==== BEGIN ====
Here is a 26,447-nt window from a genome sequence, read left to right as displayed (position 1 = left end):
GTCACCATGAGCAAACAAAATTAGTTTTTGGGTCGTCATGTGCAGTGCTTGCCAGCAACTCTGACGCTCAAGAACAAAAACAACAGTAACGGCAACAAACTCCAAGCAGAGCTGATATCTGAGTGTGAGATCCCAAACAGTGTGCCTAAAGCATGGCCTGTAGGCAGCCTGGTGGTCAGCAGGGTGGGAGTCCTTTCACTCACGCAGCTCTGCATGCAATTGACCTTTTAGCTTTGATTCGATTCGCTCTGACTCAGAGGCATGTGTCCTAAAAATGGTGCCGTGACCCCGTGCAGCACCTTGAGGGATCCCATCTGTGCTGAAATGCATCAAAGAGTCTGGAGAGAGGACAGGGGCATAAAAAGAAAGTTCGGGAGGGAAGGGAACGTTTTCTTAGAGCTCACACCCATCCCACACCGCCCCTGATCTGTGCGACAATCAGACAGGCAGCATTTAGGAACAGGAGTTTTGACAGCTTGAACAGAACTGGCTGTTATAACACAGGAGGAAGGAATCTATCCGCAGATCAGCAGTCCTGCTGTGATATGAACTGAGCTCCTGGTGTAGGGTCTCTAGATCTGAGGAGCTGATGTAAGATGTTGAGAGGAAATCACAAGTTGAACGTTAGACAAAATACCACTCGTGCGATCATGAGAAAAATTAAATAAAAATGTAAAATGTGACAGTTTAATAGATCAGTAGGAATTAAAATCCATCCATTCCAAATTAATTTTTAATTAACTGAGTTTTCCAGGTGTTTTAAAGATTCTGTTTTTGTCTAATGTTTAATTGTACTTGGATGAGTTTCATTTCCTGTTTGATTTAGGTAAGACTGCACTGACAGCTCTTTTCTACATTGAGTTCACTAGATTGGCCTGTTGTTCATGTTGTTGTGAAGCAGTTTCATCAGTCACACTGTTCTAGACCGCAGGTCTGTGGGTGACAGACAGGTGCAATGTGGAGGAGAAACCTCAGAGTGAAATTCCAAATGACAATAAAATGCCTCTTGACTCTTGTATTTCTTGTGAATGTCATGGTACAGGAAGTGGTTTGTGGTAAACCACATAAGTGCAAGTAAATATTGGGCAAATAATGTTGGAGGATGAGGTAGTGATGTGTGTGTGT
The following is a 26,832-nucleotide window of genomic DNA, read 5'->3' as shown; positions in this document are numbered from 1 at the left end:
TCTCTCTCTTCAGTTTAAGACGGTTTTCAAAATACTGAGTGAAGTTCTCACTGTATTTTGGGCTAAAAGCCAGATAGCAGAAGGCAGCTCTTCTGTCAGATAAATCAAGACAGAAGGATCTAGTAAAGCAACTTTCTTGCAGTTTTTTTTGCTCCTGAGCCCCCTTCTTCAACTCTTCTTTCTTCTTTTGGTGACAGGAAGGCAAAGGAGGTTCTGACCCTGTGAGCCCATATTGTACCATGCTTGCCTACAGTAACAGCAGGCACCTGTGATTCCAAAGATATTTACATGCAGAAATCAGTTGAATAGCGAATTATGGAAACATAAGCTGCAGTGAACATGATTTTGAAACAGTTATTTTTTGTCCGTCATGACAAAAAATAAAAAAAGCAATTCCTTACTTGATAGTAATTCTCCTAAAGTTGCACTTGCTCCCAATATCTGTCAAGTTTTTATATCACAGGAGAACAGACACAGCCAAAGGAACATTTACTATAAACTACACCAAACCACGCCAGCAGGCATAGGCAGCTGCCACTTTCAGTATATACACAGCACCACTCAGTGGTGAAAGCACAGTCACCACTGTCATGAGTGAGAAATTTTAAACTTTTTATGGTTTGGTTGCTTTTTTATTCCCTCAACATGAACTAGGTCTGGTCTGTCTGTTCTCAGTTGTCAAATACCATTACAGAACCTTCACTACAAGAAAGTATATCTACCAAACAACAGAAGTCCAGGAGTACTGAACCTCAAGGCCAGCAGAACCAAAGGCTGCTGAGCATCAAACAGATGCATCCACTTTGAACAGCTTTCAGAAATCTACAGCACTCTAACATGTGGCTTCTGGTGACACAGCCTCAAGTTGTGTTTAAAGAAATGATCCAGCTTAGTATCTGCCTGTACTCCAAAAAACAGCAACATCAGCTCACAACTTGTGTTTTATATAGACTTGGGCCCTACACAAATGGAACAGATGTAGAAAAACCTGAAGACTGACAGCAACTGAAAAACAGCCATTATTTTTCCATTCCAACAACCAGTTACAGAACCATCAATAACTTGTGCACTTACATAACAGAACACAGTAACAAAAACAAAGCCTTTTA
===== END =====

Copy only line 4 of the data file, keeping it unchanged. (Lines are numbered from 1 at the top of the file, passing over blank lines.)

TCTCTCTCTTCAGTTTAAGACGGTTTTCAAAATACTGAGTGAAGTTCTCACTGTATTTTGGGCTAAAAGCCAGATAGCAGAAGGCAGCTCTTCTGTCAGATAAATCAAGACAGAAGGATCTAGTAAAGCAACTTTCTTGCAGTTTTTTTTGCTCCTGAGCCCCCTTCTTCAACTCTTCTTTCTTCTTTTGGTGACAGGAAGGCAAAGGAGGTTCTGACCCTGTGAGCCCATATTGTACCATGCTTGCCTACAGTAACAGCAGGCACCTGTGATTCCAAAGATATTTACATGCAGAAATCAGTTGAATAGCGAATTATGGAAACATAAGCTGCAGTGAACATGATTTTGAAACAGTTATTTTTTGTCCGTCATGACAAAAAATAAAAAAAGCAATTCCTTACTTGATAGTAATTCTCCTAAAGTTGCACTTGCTCCCAATATCTGTCAAGTTTTTATATCACAGGAGAACAGACACAGCCAAAGGAACATTTACTATAAACTACACCAAACCACGCCAGCAGGCATAGGCAGCTGCCACTTTCAGTATATACACAGCACCACTCAGTGGTGAAAGCACAGTCACCACTGTCATGAGTGAGAAATTTTAAACTTTTTATGGTTTGGTTGCTTTTTTATTCCCTCAACATGAACTAGGTCTGGTCTGTCTGTTCTCAGTTGTCAAATACCATTACAGAACCTTCACTACAAGAAAGTATATCTACCAAACAACAGAAGTCCAGGAGTACTGAACCTCAAGGCCAGCAGAACCAAAGGCTGCTGAGCATCAAACAGATGCATCCACTTTGAACAGCTTTCAGAAATCTACAGCACTCTAACATGTGGCTTCTGGTGACACAGCCTCAAGTTGTGTTTAAAGAAATGATCCAGCTTAGTATCTGCCTGTACTCCAAAAAACAGCAACATCAGCTCACAACTTGTGTTTTATATAGACTTGGGCCCTACACAAATGGAACAGATGTAGAAAAACCTGAAGACTGACAGCAACTGAAAAACAGCCATTATTTTTCCATTCCAACAACCAGTTACAGAACCATCAATAACTTGTGCACTTACATAACAGAACACAGTAACAAAAACAAAGCCTTTTA